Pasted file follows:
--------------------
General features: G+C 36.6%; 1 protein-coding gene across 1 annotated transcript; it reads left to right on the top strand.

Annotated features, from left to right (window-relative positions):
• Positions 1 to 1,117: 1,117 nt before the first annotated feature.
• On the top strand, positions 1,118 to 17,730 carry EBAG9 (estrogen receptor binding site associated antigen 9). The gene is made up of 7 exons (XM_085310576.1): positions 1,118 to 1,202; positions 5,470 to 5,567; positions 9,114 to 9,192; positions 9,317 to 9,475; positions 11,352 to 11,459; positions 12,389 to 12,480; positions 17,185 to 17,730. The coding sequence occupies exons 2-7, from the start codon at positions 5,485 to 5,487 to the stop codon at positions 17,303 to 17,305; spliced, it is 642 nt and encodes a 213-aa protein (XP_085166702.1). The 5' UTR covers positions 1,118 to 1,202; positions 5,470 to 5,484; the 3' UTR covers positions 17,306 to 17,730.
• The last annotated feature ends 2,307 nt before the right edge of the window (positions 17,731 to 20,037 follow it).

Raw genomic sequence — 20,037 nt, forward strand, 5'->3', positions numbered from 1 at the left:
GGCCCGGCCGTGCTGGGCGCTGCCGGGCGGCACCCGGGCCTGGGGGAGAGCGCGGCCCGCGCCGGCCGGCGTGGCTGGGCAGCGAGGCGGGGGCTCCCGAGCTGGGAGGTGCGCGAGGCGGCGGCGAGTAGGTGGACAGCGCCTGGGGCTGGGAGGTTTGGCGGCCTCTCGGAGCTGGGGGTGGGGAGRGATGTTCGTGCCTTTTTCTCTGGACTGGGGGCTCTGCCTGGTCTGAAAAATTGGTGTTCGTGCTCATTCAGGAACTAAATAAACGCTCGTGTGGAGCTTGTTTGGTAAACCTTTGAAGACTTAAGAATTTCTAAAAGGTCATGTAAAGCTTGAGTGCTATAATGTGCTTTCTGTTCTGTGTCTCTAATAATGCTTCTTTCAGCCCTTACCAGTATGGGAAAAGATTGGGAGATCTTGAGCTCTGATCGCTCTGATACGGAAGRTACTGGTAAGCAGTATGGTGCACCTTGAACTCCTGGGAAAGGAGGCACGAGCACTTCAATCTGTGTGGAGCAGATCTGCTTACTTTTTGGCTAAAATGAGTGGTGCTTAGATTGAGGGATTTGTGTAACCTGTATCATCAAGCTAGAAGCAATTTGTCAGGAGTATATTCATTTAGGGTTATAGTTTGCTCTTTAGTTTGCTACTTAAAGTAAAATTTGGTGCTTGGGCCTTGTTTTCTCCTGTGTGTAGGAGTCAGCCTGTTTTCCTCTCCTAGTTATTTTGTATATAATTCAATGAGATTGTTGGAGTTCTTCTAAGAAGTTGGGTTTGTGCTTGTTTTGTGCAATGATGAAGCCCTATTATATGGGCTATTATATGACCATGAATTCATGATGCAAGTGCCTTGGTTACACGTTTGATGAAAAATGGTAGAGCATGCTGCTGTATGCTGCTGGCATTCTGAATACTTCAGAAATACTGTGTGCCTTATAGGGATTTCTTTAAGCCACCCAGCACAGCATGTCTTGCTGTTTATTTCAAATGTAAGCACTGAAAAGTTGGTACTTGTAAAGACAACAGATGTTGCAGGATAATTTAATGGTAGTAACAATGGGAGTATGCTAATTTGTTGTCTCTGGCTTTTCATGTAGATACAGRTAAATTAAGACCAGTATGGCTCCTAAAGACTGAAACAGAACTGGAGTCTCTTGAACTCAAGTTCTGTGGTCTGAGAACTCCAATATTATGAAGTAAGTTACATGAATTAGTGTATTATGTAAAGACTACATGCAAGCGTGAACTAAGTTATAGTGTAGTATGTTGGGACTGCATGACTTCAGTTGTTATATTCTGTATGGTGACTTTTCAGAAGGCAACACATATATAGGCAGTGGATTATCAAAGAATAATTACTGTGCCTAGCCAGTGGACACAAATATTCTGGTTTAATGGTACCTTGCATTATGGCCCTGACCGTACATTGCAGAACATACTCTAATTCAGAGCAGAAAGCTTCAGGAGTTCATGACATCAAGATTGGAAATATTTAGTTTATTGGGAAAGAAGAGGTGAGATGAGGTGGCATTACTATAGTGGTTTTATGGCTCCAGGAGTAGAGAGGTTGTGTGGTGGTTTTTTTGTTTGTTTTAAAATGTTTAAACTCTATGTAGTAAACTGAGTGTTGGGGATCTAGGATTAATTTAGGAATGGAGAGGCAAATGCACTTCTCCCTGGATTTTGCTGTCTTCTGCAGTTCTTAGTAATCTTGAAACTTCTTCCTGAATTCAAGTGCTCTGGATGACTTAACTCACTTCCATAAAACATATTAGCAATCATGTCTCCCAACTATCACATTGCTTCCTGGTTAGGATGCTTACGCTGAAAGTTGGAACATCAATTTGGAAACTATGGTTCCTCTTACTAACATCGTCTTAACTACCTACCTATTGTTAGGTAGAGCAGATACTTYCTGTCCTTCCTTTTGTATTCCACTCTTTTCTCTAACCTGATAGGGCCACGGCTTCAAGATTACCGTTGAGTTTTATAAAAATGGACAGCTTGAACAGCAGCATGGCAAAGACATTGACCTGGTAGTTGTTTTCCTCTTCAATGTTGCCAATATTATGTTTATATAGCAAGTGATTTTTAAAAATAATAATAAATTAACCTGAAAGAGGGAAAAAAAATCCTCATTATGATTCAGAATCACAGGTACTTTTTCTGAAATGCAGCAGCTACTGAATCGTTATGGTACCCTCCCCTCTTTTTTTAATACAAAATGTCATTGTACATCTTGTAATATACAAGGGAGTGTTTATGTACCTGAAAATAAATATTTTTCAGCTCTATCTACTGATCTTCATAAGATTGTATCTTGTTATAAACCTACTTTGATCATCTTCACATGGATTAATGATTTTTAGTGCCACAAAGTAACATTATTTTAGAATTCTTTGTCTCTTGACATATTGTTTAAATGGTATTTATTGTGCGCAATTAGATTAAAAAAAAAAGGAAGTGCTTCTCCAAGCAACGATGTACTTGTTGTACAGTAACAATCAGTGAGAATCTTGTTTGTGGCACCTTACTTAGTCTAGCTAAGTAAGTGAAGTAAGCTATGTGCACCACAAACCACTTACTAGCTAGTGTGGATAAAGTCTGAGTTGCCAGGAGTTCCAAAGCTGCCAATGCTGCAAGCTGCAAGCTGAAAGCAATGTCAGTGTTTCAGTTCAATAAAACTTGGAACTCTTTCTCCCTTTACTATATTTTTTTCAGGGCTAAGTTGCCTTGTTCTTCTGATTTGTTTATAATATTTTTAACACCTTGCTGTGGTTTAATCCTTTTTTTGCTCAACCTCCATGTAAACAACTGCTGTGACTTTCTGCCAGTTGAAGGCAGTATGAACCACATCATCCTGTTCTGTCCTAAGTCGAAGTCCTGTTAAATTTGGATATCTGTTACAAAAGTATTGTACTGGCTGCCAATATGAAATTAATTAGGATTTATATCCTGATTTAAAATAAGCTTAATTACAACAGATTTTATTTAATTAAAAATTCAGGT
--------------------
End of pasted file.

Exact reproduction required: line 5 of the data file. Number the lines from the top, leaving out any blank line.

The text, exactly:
• The last annotated feature ends 2,307 nt before the right edge of the window (positions 17,731 to 20,037 follow it).